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A False Sense of Security: Hussman Weekly Market Commentary
Posted by: John Hussman (IP Logged)
Date: March 26, 2012 03:57PM
"The world economy has stepped back from the brink and we have causes to be a little bit more optimistic. But optimism should not give us a sense of comfort and certainly should not lull us into a false sense of security." IMF Managing Director Christine Lagarde, March 17, 2012
As we examine the present evidence relating to both the financial markets and the global economy, the aspect that strikes us most is the extent to which Wall Street continues to emphasize superficially positive data in preference for deeper analysis, to extrapolate short-term distortions as if they were long-term trends, and to misconstrue freshly printed wallpaper and thin supporting ice as if they were solid walls and floors.
Two propositions we heard last week were characteristic of this false sense of security. One was a remark by an analyst that stocks were in a "secular bull market" here. The other was a Wall Street "factoid" being passed around, suggesting that the "equity risk premium" on stocks has never been higher.
Let's address these in turn. When people talk about bull and bear markets, they often use the terms "cyclical" and "secular." One cyclical bull and one cyclical bear market comprise the normal garden-variety market cycle of about 5 years in duration (though with quite a bit of variation around that norm, see "notes on secular and cyclical markets" in Hanging Around, Hoping to Get Lucky ). Taking very broad averages, a cyclical bull market lasts about 3.75 years, averaging a trough-to-peak gain of about 150%, and a cyclical bear market lasts about 1.25 years, averaging a decline of just over 30% from peak-to-trough. If you do the compounding, you'll observe that the typical bear market wipes out more than half of the preceding bull market gain.
However, those averages mask an additional source of variation, which depends on "secular" conditions. If you examine market history as far back as the late-1800's, you'll find that market valuations have moved in broad advancing and declining phases, with each phase lasting about 17-18 years in duration (that still should be treated only as a tendency, and there's no reason I know for treating it as a magic number). As an example, stocks moved from extremely low valuations in 1947 to quite rich valuations by 1965, producing a long "secular" bull market where each successive cyclical bull market topped out at higher and higher valuation multiples. In contrast, from 1965 to 1982, valuation multiples went through a long contraction, where each successive cyclical bear market bottomed out at lower and lower valuation multiples.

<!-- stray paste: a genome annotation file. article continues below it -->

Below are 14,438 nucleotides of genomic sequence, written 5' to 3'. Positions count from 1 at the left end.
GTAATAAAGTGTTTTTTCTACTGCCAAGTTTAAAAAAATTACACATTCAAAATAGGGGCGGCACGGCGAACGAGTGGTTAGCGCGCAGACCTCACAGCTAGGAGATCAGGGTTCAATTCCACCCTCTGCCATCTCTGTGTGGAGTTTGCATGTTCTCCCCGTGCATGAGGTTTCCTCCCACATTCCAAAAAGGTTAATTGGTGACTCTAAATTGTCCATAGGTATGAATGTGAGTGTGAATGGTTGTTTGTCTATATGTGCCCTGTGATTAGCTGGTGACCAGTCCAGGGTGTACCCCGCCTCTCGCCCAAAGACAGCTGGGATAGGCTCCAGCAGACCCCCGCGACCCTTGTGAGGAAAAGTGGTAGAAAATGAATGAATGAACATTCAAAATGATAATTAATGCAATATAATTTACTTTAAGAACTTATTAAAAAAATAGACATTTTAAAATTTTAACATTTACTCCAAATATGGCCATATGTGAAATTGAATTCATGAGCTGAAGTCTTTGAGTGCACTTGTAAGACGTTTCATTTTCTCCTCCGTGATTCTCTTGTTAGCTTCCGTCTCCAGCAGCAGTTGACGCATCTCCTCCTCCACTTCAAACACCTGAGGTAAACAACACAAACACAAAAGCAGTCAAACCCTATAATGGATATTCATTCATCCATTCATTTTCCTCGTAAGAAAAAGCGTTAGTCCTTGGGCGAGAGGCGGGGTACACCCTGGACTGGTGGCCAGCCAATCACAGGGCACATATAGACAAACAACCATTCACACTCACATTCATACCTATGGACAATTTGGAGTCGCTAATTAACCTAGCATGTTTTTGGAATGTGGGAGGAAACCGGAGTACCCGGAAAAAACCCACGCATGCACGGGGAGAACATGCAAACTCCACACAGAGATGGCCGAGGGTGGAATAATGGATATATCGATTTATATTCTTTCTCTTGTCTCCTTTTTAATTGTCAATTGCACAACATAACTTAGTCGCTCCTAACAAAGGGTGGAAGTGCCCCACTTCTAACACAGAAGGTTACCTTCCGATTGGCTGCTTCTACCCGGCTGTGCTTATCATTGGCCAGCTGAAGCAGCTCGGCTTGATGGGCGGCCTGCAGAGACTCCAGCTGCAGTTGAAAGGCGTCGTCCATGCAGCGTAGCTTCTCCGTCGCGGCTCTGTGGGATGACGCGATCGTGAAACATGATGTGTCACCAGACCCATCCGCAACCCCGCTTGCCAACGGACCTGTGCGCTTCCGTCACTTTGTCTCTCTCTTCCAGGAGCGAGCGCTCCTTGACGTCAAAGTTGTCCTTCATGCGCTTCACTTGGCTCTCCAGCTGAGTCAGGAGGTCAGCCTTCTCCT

The effect of these longer valuation "waves" is this: during long secular bull phases, the cyclical bull markets tend to be longer and more rewarding, and the cyclical bear markets tend to be shorter and less damaging. In secular bulls, the market is running with the wind at its back. The secular bull market period from 1982 through 2000 was a good example of this tendency.
In contrast, during long secular bear phases, the cyclical bull markets tend to be shorter and less rewarding, while the cyclical bear markets tend to be longer and more violent. In secular bears, the market is swimming against the tide. The secular bear period that began in 2000 has been a good example of this tendency.
As Nautilus Capital observes, the average cyclical bull market in a secular bear market period has produced an average gain of only about 85%, lasting less than 3 years on average. In contrast, the average cyclical bear in a secular bear has been unusually violent, averaging a 39% loss over a span of about a year and a half. Compound the two, and that's enough damage to drag the cumulative full-cycle return down to just 13%, on average.
Needless to say, the assertion that stocks are in a "secular" bull market is really an assertion that investors can let down their guard, in the sense that downturns are likely to be muted and advances will be extended. But from our standpoint, if you're going to pick a secular team, it would be best to have reliable data to back up the choice.
So what distinguishes a secular bull from a secular bear? Valuations. Not just any valuation measure however - it's important to demonstrate that the valuation measure you choose actually has a strong and demonstrable long-term relationship with subsequent market returns (which is where Wall Street's disingenuous use of toy models like simple price-to-forward earnings multiples and the "Fed Model" makes us nearly apoplectic).
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